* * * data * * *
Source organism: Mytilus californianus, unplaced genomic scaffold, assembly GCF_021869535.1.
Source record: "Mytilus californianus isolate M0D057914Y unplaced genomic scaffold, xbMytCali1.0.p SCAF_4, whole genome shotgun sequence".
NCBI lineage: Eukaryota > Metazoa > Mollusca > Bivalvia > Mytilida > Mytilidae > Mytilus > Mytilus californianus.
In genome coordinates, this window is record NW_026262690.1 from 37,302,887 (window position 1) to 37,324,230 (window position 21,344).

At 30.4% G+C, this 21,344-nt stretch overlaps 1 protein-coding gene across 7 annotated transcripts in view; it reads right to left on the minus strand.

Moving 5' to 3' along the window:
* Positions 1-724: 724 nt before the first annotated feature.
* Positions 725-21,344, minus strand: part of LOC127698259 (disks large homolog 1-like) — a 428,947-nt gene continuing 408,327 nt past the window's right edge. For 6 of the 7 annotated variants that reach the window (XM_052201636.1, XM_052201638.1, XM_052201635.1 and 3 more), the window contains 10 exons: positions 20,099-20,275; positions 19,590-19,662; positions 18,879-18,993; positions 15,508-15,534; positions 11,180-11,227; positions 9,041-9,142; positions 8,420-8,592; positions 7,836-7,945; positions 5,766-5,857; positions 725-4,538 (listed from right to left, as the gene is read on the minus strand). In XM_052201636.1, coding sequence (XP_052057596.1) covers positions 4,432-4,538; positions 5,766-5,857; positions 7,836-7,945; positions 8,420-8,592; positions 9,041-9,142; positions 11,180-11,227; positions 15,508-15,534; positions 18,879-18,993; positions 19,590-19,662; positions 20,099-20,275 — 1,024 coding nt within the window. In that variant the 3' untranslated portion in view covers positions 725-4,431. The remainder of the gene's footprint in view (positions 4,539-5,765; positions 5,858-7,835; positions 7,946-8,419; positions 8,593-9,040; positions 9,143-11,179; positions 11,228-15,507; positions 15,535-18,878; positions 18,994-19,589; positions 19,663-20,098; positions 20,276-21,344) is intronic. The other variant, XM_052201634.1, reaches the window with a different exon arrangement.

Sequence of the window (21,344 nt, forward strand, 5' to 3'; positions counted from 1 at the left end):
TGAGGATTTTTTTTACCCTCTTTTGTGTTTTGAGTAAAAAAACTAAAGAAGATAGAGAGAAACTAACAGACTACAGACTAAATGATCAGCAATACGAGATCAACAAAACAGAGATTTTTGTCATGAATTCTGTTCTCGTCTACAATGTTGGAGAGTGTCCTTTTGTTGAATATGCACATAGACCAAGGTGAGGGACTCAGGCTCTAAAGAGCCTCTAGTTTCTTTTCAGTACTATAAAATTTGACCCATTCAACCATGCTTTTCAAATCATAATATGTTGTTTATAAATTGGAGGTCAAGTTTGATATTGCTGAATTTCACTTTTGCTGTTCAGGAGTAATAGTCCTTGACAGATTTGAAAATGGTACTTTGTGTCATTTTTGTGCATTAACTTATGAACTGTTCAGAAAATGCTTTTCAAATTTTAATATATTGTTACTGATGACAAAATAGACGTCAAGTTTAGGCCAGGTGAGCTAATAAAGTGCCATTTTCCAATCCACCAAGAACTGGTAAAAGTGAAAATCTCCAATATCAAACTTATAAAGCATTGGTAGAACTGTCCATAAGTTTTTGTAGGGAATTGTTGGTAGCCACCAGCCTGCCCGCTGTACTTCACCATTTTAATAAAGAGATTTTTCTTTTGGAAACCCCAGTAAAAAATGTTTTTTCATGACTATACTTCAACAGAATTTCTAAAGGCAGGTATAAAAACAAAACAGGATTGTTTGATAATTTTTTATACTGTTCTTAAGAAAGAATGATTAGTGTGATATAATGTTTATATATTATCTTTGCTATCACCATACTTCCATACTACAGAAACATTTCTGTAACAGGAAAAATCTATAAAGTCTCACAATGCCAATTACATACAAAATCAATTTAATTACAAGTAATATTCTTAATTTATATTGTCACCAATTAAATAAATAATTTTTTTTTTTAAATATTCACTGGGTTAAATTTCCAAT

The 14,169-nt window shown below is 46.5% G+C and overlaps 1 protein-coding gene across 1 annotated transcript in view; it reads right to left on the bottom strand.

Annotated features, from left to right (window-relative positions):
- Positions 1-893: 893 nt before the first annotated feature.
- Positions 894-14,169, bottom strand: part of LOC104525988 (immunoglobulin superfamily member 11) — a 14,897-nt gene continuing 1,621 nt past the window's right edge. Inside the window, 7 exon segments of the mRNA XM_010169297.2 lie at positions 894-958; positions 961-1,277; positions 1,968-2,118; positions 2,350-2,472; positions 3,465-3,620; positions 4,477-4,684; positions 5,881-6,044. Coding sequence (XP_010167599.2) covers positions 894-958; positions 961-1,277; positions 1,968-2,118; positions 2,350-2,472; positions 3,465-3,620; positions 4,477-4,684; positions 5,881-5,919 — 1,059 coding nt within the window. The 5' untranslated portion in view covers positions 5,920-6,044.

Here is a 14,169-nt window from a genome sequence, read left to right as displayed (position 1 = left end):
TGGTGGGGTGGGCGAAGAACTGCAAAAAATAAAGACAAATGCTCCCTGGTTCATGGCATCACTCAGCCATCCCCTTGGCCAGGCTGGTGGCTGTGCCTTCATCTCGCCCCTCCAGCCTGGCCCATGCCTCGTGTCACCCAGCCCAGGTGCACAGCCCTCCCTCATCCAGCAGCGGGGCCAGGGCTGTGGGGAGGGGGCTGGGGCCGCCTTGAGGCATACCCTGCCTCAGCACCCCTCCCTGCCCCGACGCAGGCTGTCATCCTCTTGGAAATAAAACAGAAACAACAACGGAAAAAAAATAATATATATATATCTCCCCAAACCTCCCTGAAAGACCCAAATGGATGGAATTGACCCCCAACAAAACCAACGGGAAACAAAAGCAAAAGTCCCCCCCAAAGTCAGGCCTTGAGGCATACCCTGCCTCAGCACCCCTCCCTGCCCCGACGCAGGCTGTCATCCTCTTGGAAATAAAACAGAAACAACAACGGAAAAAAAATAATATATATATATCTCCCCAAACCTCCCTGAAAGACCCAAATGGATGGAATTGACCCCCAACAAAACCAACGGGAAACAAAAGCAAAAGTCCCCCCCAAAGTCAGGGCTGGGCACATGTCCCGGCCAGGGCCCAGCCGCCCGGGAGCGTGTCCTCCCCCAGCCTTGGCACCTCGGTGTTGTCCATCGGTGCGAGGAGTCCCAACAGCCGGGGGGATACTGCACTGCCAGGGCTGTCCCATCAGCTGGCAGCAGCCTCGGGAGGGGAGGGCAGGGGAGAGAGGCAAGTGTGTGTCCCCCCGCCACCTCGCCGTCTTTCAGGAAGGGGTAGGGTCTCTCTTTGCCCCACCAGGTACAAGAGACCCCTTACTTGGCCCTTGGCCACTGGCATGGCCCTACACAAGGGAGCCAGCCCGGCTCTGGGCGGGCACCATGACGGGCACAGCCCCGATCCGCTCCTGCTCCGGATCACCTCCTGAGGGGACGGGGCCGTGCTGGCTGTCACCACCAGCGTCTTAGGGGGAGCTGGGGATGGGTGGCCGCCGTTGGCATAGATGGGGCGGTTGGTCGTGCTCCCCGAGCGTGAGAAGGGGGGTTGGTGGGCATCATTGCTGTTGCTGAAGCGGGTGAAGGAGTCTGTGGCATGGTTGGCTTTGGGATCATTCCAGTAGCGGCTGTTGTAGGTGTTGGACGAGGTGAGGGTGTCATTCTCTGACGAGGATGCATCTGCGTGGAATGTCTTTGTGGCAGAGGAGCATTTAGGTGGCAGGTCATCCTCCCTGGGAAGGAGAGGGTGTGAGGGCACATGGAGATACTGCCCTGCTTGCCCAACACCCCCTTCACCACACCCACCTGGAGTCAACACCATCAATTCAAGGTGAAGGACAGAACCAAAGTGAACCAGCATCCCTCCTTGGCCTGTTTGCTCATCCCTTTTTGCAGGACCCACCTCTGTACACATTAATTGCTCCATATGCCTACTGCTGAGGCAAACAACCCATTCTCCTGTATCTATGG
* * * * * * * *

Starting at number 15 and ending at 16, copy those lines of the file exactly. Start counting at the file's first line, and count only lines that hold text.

Here is a 14,169-nt window from a genome sequence, read left to right as displayed (position 1 = left end):
TGGTGGGGTGGGCGAAGAACTGCAAAAAATAAAGACAAATGCTCCCTGGTTCATGGCATCACTCAGCCATCCCCTTGGCCAGGCTGGTGGCTGTGCCTTCATCTCGCCCCTCCAGCCTGGCCCATGCCTCGTGTCACCCAGCCCAGGTGCACAGCCCTCCCTCATCCAGCAGCGGGGCCAGGGCTGTGGGGAGGGGGCTGGGGCCGCCTTGAGGCATACCCTGCCTCAGCACCCCTCCCTGCCCCGACGCAGGCTGTCATCCTCTTGGAAATAAAACAGAAACAACAACGGAAAAAAAATAATATATATATATCTCCCCAAACCTCCCTGAAAGACCCAAATGGATGGAATTGACCCCCAACAAAACCAACGGGAAACAAAAGCAAAAGTCCCCCCCAAAGTCAGGCCTTGAGGCATACCCTGCCTCAGCACCCCTCCCTGCCCCGACGCAGGCTGTCATCCTCTTGGAAATAAAACAGAAACAACAACGGAAAAAAAATAATATATATATATCTCCCCAAACCTCCCTGAAAGACCCAAATGGATGGAATTGACCCCCAACAAAACCAACGGGAAACAAAAGCAAAAGTCCCCCCCAAAGTCAGGGCTGGGCACATGTCCCGGCCAGGGCCCAGCCGCCCGGGAGCGTGTCCTCCCCCAGCCTTGGCACCTCGGTGTTGTCCATCGGTGCGAGGAGTCCCAACAGCCGGGGGGATACTGCACTGCCAGGGCTGTCCCATCAGCTGGCAGCAGCCTCGGGAGGGGAGGGCAGGGGAGAGAGGCAAGTGTGTGTCCCCCCGCCACCTCGCCGTCTTTCAGGAAGGGGTAGGGTCTCTCTTTGCCCCACCAGGTACAAGAGACCCCTTACTTGGCCCTTGGCCACTGGCATGGCCCTACACAAGGGAGCCAGCCCGGCTCTGGGCGGGCACCATGACGGGCACAGCCCCGATCCGCTCCTGCTCCGGATCACCTCCTGAGGGGACGGGGCCGTGCTGGCTGTCACCACCAGCGTCTTAGGGGGAGCTGGGGATGGGTGGCCGCCGTTGGCATAGATGGGGCGGTTGGTCGTGCTCCCCGAGCGTGAGAAGGGGGGTTGGTGGGCATCATTGCTGTTGCTGAAGCGGGTGAAGGAGTCTGTGGCATGGTTGGCTTTGGGATCATTCCAGTAGCGGCTGTTGTAGGTGTTGGACGAGGTGAGGGTGTCATTCTCTGACGAGGATGCATCTGCGTGGAATGTCTTTGTGGCAGAGGAGCATTTAGGTGGCAGGTCATCCTCCCTGGGAAGGAGAGGGTGTGAGGGCACATGGAGATACTGCCCTGCTTGCCCAACACCCCCTTCACCACACCCACCTGGAGTCAACACCATCAATTCAAGGTGAAGGACAGAACCAAAGTGAACCAGCATCCCTCCTTGGCCTGTTTGCTCATCCCTTTTTGCAGGACCCACCTCTGTACACATTAATTGCTCCATATGCCTACTGCTGAGGCAAACAACCCATTCTCCTGTATCTATGG